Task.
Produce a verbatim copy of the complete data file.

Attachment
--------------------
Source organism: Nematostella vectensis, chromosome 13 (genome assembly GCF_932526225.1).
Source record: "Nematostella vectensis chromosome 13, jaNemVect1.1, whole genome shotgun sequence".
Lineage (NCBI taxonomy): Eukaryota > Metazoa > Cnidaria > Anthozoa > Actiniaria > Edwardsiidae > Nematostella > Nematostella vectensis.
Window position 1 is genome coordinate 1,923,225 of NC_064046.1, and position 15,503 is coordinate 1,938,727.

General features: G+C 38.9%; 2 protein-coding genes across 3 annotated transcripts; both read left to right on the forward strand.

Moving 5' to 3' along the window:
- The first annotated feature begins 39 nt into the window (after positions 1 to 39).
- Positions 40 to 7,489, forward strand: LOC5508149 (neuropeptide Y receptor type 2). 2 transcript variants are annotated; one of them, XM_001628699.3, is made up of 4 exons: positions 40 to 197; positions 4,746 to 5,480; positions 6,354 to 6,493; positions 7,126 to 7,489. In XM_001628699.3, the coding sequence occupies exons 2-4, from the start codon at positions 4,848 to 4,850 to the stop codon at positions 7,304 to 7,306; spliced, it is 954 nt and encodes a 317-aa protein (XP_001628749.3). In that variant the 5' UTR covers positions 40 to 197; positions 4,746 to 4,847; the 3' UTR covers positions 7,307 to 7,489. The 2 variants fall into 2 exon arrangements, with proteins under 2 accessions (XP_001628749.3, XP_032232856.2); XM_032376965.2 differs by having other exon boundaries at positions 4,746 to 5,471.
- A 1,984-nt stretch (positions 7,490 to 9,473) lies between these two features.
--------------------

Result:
Source organism: Nematostella vectensis, chromosome 13 (genome assembly GCF_932526225.1).
Source record: "Nematostella vectensis chromosome 13, jaNemVect1.1, whole genome shotgun sequence".
Lineage (NCBI taxonomy): Eukaryota > Metazoa > Cnidaria > Anthozoa > Actiniaria > Edwardsiidae > Nematostella > Nematostella vectensis.
Window position 1 is genome coordinate 1,923,225 of NC_064046.1, and position 15,503 is coordinate 1,938,727.

General features: G+C 38.9%; 2 protein-coding genes across 3 annotated transcripts; both read left to right on the forward strand.

Moving 5' to 3' along the window:
- The first annotated feature begins 39 nt into the window (after positions 1 to 39).
- Positions 40 to 7,489, forward strand: LOC5508149 (neuropeptide Y receptor type 2). 2 transcript variants are annotated; one of them, XM_001628699.3, is made up of 4 exons: positions 40 to 197; positions 4,746 to 5,480; positions 6,354 to 6,493; positions 7,126 to 7,489. In XM_001628699.3, the coding sequence occupies exons 2-4, from the start codon at positions 4,848 to 4,850 to the stop codon at positions 7,304 to 7,306; spliced, it is 954 nt and encodes a 317-aa protein (XP_001628749.3). In that variant the 5' UTR covers positions 40 to 197; positions 4,746 to 4,847; the 3' UTR covers positions 7,307 to 7,489. The 2 variants fall into 2 exon arrangements, with proteins under 2 accessions (XP_001628749.3, XP_032232856.2); XM_032376965.2 differs by having other exon boundaries at positions 4,746 to 5,471.
- A 1,984-nt stretch (positions 7,490 to 9,473) lies between these two features.